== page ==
Reply To: How to reach out to parents

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    I’ve found that the scariest thing for parents when they are told that their child needs help is disempowerment. In other words, it’s scary enough being a parent but if I follow the system and do what other parents do, I’ll be ok. And my child will be ok. But when I’m told : hey, you’re going to have to think out of the box here ” , oh boy do I start running- because I have NO idea what out of the box looks like.
    So I’ve found it super helpful to listen to parents describe their child at home. E.g. we’ve notice Bob finds it really hard to stay In his chair. He likes to get up to get water , go to the loo, sharpen his pencil. We ‘re wondering if you see that at home And if you can give us ideas on what you’ve tried to do that works. So like, when he does homework, what have you found that will help him get the work done so he can to play? ‘.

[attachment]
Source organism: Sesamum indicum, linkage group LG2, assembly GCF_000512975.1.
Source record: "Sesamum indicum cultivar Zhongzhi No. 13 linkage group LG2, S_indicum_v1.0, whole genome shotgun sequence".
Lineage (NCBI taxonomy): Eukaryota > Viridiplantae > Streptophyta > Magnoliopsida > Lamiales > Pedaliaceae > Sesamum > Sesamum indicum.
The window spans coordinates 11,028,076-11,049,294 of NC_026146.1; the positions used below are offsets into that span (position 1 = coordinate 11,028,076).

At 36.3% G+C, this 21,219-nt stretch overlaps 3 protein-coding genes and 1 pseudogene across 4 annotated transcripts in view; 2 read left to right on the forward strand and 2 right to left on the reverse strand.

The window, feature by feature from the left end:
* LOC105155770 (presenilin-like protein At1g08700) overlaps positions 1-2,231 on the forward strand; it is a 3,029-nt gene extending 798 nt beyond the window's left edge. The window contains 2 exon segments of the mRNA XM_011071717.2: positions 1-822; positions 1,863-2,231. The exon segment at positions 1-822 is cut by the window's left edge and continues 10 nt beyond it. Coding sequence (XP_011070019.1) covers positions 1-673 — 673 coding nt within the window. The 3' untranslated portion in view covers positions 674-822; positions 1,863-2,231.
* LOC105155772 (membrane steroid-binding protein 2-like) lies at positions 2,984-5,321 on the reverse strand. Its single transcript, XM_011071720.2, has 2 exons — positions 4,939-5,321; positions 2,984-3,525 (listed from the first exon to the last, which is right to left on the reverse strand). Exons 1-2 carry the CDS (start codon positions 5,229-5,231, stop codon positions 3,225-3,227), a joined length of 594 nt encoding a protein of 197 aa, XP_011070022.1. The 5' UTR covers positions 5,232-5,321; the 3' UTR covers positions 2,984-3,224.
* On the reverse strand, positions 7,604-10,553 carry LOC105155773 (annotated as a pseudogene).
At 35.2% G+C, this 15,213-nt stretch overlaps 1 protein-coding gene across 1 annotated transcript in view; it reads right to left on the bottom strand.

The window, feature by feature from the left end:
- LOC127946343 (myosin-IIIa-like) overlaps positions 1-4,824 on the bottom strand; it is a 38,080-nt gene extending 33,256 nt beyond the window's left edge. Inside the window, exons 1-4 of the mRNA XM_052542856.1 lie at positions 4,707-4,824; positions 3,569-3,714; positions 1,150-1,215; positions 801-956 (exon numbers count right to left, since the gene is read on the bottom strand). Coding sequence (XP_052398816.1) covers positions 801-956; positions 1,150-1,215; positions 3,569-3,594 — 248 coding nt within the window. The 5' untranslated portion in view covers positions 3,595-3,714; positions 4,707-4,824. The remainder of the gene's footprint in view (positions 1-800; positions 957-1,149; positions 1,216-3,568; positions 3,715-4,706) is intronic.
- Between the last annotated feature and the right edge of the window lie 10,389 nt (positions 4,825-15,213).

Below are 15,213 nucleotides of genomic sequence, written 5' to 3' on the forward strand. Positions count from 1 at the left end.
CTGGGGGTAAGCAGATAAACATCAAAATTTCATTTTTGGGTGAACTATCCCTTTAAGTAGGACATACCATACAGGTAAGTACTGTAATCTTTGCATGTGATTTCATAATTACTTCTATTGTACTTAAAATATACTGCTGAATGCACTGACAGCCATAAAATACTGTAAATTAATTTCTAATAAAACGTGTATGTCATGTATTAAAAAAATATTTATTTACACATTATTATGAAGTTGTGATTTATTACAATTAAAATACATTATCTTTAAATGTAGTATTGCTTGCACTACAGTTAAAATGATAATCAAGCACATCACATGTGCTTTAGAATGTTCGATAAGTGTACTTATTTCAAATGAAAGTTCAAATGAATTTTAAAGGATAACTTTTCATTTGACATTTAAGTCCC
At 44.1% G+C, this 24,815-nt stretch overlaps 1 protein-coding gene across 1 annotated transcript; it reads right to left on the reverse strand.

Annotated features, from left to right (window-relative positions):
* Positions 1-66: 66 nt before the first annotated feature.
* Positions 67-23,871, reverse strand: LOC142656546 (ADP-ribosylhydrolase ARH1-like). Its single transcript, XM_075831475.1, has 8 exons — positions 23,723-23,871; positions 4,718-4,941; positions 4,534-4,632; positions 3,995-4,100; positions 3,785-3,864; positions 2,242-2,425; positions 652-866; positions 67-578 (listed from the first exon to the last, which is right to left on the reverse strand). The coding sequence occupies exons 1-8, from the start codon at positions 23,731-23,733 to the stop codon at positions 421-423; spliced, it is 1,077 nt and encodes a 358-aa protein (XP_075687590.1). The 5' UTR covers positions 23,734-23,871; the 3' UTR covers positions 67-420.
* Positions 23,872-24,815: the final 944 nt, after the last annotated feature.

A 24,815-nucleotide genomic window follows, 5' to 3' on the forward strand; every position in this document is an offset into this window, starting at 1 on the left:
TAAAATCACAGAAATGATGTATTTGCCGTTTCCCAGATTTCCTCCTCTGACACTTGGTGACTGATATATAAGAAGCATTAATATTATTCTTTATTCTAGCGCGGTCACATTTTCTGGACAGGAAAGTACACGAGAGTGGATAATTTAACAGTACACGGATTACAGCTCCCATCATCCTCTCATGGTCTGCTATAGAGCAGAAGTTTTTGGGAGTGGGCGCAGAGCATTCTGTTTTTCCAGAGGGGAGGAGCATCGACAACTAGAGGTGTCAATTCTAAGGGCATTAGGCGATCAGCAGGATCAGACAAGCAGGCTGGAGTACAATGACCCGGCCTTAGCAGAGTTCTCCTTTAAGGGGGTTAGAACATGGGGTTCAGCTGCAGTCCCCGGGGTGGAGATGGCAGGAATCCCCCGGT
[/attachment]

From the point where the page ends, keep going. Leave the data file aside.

This was we actually start with where parents’ parenting is already familiar ground. Next we share with the parent tips we have found the teacher has tried. Gradually, as more and more talk happens around ‘ we want to really KNOW Bob’, then we can say that there are interesting websites on adhd that have super good tips, the best often from parents. And that many tips don’t apply to our child but some might be great, simple ideas.
    This line can go on for quite a while: months – with one mum we finally went for an assessment after two years of this. But at least along that line the parent learning, Some intervention is happening, the parent is learning to observe his child rather than n spending all this time in denial .
    It really is about partnership and empowerment